SwitchBot Lock Pro keypad
Image Credit (Trusted Reviews)

Multiple fingerprints can be registered, and you can set multiple PINs, with a choice of modes: Permanent, Temporary (they only operate between certain dates and times, and then expire), One-time and Emergency (when used, an email is sent to the account holder warning that there’s danger).

There’s also an option for NFC Cards for locking and unlocking, which is a neat manual alternative to the other options. To use NFC Cards, you must have a keypad, as this includes the scanner.

SwitchBot Lock Pro entry options
Image Credit (Trusted Reviews)

It’s a shame that there’s no option to set a passcode that will only work on specific days/times, such as to cover when a regular cleaner comes in and out.

As well as providing an unlock option, the keypad also gives you a lock button, so you can close your door and hit the button to lock. That’s far easier than having to go out, pull out your phone and use the app to lock.

There is an option to automatically lock the door after a set amount of time once the door has closed. That’s useful for security, but be careful that you don’t get locked out by mistake: another good reason to have a keypad.

Should something go wrong, there are options. First, if your key still works from the outside, you’ve got a manual backup, so even if the lock completely dies, you can still get in.

Secondly, there’s an emergency unlock option, where the lock will turn as far as it can clockwise; a second tap makes the lock turn as far as it can anti-clockwise. Both methods are designed to try and force the lock to unlock, after which point you can recalibrate.

Should the worst happen and your cylinder jam up, a locksmith can drill out the lock without damaging the SwitchBot Lock Pro.

Internally, the thumb turn can always be used to lock and unlock the door, which is very handy. If you’ve got anyone in your house who might struggle with the manual option, just stick a SwitchBot Remote near the lock to help them out, and you can lock and unlock the door at the tap of a button.

Even for those who are fine with the lock, a Remote is still a handy tool. For example, if you’re in the lounge and can see the kids coming home from school, you can unlock the door without having to get up.

The lock needs to be paired with a hub for remote access and cloud features. It’s worth getting one of the newer Matter-compatible Hubs, as it makes the lock Matter-compliant and able to work in a system of your choice, such as Apple Home or Samsung SmartThings.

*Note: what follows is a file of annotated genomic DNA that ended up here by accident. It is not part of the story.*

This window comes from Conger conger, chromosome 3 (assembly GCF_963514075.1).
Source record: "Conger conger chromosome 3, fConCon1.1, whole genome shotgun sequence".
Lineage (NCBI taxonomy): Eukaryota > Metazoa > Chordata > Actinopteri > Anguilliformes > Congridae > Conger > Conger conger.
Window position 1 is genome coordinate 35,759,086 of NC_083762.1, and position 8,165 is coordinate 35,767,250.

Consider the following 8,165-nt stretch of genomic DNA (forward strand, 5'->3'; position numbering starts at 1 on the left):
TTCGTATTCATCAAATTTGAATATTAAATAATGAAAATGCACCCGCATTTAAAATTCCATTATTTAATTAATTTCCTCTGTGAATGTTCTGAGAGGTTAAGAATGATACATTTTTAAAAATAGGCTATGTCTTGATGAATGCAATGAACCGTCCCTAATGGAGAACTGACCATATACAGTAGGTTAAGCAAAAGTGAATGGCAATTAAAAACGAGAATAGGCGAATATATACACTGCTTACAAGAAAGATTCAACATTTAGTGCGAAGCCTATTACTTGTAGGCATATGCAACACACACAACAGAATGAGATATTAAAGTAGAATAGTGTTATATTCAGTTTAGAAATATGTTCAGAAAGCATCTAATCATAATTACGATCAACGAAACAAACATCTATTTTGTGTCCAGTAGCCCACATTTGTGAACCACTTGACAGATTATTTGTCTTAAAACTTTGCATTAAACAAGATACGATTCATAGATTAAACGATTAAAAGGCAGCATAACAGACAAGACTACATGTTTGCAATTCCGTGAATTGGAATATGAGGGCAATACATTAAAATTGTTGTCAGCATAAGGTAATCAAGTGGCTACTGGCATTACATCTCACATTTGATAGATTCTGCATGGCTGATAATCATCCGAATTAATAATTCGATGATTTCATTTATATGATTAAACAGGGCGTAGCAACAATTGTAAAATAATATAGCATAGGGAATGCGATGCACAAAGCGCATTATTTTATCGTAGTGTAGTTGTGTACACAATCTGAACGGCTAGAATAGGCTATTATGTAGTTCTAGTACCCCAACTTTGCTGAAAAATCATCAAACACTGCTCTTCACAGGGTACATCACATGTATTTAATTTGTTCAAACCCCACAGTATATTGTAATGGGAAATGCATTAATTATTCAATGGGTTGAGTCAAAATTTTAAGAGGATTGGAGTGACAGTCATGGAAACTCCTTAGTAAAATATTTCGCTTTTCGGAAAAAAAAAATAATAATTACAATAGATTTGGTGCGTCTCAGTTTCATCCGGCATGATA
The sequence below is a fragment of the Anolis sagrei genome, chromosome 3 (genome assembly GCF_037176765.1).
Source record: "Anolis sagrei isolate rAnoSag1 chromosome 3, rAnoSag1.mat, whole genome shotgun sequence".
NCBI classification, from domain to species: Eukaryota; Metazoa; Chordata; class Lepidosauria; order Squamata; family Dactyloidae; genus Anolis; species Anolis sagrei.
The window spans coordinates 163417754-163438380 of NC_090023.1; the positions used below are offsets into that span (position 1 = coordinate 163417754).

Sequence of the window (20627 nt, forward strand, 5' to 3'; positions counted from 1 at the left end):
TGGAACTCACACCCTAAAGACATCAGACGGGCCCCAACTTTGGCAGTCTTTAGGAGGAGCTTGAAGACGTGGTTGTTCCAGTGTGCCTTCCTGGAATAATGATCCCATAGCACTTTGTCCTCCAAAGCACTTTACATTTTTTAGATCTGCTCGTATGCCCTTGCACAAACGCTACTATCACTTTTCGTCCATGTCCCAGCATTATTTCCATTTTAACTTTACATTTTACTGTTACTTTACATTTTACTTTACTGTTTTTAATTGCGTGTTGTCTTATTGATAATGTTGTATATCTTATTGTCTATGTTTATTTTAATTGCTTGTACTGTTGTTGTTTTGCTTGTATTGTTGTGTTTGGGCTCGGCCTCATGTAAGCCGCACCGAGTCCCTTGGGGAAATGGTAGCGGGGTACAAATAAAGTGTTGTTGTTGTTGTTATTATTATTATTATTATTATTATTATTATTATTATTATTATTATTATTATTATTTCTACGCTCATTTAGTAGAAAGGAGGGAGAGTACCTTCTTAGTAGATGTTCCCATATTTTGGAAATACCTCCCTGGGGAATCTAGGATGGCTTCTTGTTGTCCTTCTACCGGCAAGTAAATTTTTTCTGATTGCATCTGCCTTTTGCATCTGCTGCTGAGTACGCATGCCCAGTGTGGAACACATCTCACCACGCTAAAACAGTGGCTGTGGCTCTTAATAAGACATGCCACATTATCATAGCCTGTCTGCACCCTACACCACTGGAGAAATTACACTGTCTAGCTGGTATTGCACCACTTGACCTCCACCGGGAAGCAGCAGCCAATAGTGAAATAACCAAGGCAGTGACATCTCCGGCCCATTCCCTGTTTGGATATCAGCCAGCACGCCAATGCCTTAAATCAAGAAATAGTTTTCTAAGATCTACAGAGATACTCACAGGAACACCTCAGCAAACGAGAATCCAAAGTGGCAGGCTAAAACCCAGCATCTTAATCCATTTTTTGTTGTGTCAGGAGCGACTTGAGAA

I had no trouble pairing my hub and lock to Apple Home, giving me remote access, and access to automations. As my SwitchBot Lock Pro is installed in an office, I’ve got a rule that when the Abode alarm turns off, the lock is automatically unlocked and a SwitchBot Bot is used to press the release button for the outside door; the opposite happens when I lock the door.

SwitchBot Lock Pro Apple Home
Image Credit (Trusted Reviews)

What you do depends on the system. With Amazon Alexa, for example, you can lock and unlock the door using the app or your voice (the latter requires a voice PIN), but you can’t have a Routine that causes the lock to unlock.

I’ve been running the lock for a few weeks now, and I’ve not had a single issue with it. It’s quick to respond to commands (locally or remotely), and the remote and keypad work flawlessly.

SwitchBot has upgraded the power system from the original lock, now using four standard AA batteries, rather than CR123A batteries. It’s a better choice, as it’s far easier to get hold of AA batteries. Batteries should last between six and nine months, depending on how many times you use the lock.

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Should you buy it?

You want a simple upgrade

Easy to fit to most doors with a thumb turn, this lock has lots of lock and unlock options.

You don’t have a compatible door

A smart lock that ships with an upgraded cylinder may be a better choice for you.

Final Thoughts

A neat, retrofit smart lock, the SwitchBot Lock Pro should work with most common lock brands, although it’s worth checking first.

If you don’t have a compatible lock and need a new cylinder, the Ultion Nuki Plus is a slightly neater option. For those that can upgrade their lock, the SwitchBot Lock Pro is neat, powerful and has lots of lock and unlock options.

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Is the SwitchBot Lock Pro Matter compatible out of the box?

As the lock uses Bluetooth, you need a Matter compatible hub, which also turns on remote control of the lock.

Full specs

Product Description
Size (Dimensions)
Release Date
First Reviewed Date
Model Number
Voice Assistant